Reminiscence is something in which, with the right triggers, people with dementia can participate in successfully. When stimulated by songs of a particular time - dances, clothing, objects, etc., they can share many things about their life, which if you asked them in the form of straight questions, they probably wouldn’t be able to answer.

By situating the questions in a creative reminiscence session dedicated to a particular subject or life period, they will respond and remember many things - and that process is a very positive one, it changes people’s’ sense of self and self-esteem.

You can also find that someone you think is no longer able to contribute is actually able to say, or show, quite a lot about school days or falling in love etc. This stops people with dementia being written-off as unreachable and brings them into both a social and a personal relationship.

"When I am working with dementia, the emphasis is not so much on the accuracy of the memory; it's what remembering your own past does to your sense of self and in the mind and heart of the person looking after you – usually a spouse or son/daughter. "

How important is reminiscence work for carers?

Sometimes, the day-to-day business of looking after a husband or wife with dementia or aged parent is debilitating, isolating and often disappointing because the old age you might have been planning is very different to the one you’re landed with.

At first, carers are often not sure they’re going to get anything out of committing themselves to a reminiscence session, especially if it involves attending with their relative and other people they do not know, instead of having an afternoon to themselves.

However, most family carers find that it helps them to remember that their own relationship has a history and that perhaps the balance has been different in the past – the person who now needs looking after may have been the main provider or the rock of the relationship.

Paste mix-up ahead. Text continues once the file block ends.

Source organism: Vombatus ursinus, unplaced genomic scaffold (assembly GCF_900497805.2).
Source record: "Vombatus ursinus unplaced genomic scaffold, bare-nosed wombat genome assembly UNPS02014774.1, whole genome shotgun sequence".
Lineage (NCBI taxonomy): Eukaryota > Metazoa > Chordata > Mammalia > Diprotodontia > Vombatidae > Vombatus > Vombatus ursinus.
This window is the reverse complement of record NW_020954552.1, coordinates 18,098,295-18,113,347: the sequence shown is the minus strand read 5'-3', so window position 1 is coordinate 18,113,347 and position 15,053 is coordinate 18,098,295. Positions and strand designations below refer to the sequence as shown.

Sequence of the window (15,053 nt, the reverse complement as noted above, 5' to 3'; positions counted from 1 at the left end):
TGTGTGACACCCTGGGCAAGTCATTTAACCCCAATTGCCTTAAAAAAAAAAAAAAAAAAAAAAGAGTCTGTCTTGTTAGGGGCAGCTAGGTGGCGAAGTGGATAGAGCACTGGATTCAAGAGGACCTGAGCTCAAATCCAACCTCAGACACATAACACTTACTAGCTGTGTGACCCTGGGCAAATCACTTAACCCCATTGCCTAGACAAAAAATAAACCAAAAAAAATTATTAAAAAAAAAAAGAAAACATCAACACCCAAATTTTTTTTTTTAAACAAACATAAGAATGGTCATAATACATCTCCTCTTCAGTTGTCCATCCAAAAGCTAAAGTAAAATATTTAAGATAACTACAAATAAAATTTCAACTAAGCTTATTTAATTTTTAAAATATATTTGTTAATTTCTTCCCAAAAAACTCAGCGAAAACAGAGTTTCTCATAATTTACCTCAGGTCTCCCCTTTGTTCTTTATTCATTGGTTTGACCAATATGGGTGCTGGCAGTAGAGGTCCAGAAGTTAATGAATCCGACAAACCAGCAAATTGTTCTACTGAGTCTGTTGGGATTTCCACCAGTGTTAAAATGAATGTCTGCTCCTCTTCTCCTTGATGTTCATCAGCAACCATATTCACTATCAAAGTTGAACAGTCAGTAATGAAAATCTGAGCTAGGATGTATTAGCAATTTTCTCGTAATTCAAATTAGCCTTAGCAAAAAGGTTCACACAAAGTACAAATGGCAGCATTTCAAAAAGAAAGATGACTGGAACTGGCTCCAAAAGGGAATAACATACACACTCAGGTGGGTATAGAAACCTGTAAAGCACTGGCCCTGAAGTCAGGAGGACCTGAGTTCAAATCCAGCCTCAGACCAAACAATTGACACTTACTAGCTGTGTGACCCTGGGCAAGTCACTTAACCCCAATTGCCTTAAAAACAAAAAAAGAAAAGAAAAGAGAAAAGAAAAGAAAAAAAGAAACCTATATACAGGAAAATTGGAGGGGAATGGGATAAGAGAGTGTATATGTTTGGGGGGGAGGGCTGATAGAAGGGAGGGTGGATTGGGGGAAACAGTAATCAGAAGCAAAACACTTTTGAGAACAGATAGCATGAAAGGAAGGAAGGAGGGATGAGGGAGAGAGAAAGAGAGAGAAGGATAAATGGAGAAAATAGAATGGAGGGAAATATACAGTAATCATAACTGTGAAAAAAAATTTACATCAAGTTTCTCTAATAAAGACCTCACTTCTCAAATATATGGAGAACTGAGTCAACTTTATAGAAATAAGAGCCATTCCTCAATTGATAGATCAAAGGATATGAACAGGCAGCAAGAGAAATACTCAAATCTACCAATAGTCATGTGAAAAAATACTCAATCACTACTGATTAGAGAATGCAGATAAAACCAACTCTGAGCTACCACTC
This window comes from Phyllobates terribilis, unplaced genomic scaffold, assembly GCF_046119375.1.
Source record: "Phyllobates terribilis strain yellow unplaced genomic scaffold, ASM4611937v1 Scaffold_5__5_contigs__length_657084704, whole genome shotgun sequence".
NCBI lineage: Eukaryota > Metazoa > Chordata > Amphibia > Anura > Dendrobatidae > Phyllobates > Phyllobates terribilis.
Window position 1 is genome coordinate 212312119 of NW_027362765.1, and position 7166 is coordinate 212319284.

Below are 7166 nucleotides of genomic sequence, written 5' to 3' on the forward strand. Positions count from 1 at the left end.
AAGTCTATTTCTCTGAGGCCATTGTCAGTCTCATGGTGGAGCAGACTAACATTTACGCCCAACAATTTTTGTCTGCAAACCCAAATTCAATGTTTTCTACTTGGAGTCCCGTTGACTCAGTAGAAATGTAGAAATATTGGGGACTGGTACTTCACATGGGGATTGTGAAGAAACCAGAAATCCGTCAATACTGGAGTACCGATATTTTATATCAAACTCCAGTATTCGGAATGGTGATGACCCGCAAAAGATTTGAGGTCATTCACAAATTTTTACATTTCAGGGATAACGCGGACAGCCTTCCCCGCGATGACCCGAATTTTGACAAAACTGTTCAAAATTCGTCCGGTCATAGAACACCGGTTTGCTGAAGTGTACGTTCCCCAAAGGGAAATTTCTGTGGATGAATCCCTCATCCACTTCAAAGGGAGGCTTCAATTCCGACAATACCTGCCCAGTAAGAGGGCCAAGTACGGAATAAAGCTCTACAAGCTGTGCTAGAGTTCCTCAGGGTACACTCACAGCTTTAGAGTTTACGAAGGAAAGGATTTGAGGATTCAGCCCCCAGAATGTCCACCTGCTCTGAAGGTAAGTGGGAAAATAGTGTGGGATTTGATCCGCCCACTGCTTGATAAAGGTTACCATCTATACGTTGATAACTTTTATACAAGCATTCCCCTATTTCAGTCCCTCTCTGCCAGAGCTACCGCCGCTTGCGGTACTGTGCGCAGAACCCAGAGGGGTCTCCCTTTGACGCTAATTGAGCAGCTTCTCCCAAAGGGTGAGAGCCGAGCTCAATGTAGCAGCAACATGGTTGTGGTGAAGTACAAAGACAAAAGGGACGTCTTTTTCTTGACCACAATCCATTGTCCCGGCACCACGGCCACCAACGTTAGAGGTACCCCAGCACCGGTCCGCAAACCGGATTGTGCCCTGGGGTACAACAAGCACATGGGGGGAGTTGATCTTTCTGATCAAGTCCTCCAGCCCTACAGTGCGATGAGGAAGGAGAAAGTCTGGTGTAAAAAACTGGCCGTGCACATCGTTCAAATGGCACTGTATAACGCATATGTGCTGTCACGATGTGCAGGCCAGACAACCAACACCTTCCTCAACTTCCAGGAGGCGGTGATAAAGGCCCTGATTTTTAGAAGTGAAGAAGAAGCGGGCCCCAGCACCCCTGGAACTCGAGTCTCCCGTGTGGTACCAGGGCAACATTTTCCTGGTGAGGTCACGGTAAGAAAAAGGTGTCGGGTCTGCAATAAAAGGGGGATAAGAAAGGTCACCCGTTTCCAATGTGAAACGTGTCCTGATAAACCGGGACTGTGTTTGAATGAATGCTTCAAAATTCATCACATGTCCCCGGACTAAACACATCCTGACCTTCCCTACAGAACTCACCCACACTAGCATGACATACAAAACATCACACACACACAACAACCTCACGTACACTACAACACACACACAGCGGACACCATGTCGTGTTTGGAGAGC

It puts what’s happening now into the wider context of a shared life and has a hugely cementing and reinforcing effect on the couples or parent and child. It rebuilds belief in that relationship and its durability, as they remember obstacles they have overcome together in the past and shared some of these memories with other couples in the group.

Sometimes carers are in danger of losing their own sense of identity too, and so going back over their own life, in a shared process, is crucially important in order to remember that life as an entirety, and not just the hole they sometimes feel they are in at the moment.

How has reminiscence developed in the UK and Europe?

I think there has been a massive development in reminiscence over the past 30 years, involving older people and those with dementia - and a lot of imaginative work is being performed on how to engage people with dementia, using arts and reminiscence activities throughout Europe.

I have just come back from Japan and quite a lot of what they’re doing there is inspired by the work we are doing in this country, Scandinavia, USA and Canada. Today in the UK, you find a lot of art projects, including those at museums and galleries, incorporating some reminiscence, especially projects aimed at people with dementia.